The Death and Life of the Times-Picayune Newspaper

In this ode to New Orleans’ Times-Picayune newspaper, Chris Rose unearths the implications of moving from print to online publication.

| January/February 2013

  • Newspaper Stand
    Back in 2005, the work of the Times-Picayune was driven by the most elemental of human-survival instincts. It was nothing less than a fight to save the city. And now, no less urgent, the newspaper staff—and the city that stands with them—fight to save the soul of the city.
    Photo By Infrogmation / www.flickr.com
  • Breakfast Scene
    One by one, protesters lamented the loss of their morning ritual, that sacrosanct time of awakening and reflection, where reading the paper is every bit as vital as bathing and breakfast. It bordered on self-parody how many mentioned chicory coffee—its taste, smell, and consistency—as a constant companion to the paper.
    Photo By Infrogmation / www.flickr.com

  • Newspaper Stand
  • Breakfast Scene

When I was 24 years old and working as a copyboy at the Washington Post, I applied for a “real” journalism job anywhere that would have me. The response I got was from the Times-Picayune newspaper, which offered to fly me down for an interview. All I knew about the newspaper was that it had a ridiculous name. And it was in New Orleans.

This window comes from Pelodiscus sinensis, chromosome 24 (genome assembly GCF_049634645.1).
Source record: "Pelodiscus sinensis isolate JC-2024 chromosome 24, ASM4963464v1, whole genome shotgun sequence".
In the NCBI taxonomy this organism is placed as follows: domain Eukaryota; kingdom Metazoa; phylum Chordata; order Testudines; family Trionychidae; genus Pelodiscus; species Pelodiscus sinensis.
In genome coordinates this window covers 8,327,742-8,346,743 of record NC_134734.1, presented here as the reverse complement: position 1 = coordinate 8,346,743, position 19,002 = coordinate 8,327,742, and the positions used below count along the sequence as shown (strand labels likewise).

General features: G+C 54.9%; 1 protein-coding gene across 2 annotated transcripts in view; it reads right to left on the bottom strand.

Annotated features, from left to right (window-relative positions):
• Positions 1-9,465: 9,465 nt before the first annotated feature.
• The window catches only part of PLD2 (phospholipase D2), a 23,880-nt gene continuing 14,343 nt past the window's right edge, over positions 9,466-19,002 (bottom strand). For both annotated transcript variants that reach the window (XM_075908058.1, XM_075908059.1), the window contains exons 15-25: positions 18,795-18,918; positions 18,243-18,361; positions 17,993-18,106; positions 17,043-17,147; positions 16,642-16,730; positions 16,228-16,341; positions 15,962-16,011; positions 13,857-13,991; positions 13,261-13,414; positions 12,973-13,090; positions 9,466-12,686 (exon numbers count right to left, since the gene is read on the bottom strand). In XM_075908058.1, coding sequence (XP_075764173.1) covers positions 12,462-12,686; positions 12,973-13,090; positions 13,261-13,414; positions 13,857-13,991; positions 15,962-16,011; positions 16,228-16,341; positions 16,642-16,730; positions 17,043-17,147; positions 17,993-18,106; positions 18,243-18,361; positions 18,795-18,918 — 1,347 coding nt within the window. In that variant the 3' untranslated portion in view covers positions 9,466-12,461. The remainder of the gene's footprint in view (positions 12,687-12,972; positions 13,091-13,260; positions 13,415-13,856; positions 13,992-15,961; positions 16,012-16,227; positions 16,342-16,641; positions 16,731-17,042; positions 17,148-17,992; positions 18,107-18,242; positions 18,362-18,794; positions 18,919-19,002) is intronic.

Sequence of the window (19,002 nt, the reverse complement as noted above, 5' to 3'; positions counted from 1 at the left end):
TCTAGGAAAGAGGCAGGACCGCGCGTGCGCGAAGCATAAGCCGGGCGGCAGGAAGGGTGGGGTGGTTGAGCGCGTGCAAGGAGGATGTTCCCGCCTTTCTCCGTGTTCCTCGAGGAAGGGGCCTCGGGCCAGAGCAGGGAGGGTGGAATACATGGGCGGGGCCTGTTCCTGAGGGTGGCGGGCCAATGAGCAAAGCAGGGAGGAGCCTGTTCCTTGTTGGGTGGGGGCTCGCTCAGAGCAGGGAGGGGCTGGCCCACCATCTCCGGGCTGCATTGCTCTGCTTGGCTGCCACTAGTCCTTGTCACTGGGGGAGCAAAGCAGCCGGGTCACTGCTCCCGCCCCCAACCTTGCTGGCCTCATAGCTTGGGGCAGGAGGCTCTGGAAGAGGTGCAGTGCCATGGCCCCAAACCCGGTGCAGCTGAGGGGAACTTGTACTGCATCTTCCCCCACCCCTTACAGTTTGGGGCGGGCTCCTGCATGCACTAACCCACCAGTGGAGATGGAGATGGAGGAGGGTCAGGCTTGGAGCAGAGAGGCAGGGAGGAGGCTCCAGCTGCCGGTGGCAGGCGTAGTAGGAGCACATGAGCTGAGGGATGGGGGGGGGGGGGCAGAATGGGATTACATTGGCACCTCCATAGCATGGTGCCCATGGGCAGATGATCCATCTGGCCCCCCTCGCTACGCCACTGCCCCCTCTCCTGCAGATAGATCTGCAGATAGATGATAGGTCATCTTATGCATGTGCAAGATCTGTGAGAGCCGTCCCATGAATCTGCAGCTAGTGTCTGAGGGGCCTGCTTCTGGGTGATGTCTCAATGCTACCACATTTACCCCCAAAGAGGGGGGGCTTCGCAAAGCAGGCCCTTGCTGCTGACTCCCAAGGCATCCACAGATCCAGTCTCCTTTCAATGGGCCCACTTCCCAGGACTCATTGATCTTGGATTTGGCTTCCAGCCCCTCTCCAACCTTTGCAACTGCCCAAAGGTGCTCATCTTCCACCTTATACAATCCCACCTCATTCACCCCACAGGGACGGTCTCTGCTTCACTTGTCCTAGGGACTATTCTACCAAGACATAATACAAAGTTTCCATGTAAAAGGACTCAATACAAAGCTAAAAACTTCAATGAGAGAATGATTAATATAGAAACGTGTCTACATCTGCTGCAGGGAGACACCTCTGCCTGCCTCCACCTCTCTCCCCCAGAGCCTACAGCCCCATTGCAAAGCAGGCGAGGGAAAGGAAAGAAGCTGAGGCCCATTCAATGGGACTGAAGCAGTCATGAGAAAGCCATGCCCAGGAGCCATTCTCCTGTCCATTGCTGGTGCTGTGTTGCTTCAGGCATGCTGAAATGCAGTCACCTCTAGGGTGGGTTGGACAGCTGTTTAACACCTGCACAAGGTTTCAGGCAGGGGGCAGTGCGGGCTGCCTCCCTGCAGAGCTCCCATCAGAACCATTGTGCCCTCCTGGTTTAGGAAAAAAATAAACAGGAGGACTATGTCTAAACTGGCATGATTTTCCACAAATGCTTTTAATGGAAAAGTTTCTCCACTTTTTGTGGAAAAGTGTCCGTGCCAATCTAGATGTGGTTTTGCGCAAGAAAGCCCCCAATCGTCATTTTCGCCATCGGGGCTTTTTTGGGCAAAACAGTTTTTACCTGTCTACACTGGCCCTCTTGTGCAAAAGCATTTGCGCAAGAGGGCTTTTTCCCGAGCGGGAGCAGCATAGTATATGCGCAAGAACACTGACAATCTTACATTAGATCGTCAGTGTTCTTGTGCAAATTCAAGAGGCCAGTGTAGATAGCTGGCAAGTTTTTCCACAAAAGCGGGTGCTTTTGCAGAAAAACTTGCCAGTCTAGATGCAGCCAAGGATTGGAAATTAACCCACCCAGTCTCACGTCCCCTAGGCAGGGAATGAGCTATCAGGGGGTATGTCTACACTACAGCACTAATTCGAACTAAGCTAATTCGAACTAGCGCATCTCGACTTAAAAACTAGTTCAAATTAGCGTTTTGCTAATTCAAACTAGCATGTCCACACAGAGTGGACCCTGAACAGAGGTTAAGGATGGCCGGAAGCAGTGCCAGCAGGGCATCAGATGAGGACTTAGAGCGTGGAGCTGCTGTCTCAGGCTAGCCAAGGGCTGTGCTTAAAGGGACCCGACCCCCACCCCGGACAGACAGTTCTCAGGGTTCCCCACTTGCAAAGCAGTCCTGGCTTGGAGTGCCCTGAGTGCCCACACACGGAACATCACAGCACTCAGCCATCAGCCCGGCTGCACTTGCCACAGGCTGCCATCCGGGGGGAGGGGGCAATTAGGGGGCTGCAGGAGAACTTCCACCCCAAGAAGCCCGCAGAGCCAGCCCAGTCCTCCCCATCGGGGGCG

The night before the interview, I drank my way across the French Quarter, from the charmingly dilapidated Napoleon House—with its crumbling walls, listless waiters, and low strains of Debussy emanating from a record player behind the bar—to the famed Big Daddy’s on Bourbon Street, where the bare legs of a mannequin swung in and out of a transom window to reel in suckers. I sat at the bar with a B-drinker until 6 a.m.

At dawn I slogged my way back to the hotel through a humidity so thick and viscous it clung to my skin like cobwebs. A ghostly Confederate mist rolled up off the Mississippi; moisture crackled off the unsightly matrix of power lines overhead; the oddly deserted streets smelled of mule shit, sweet olive, and oyster juice that puddled in the cracks of the old brick banquettes—a toxic stew known as Bourbon Street Gravy.

What land is this? I wondered.



I want this job, I thought.

I need this city, I knew.



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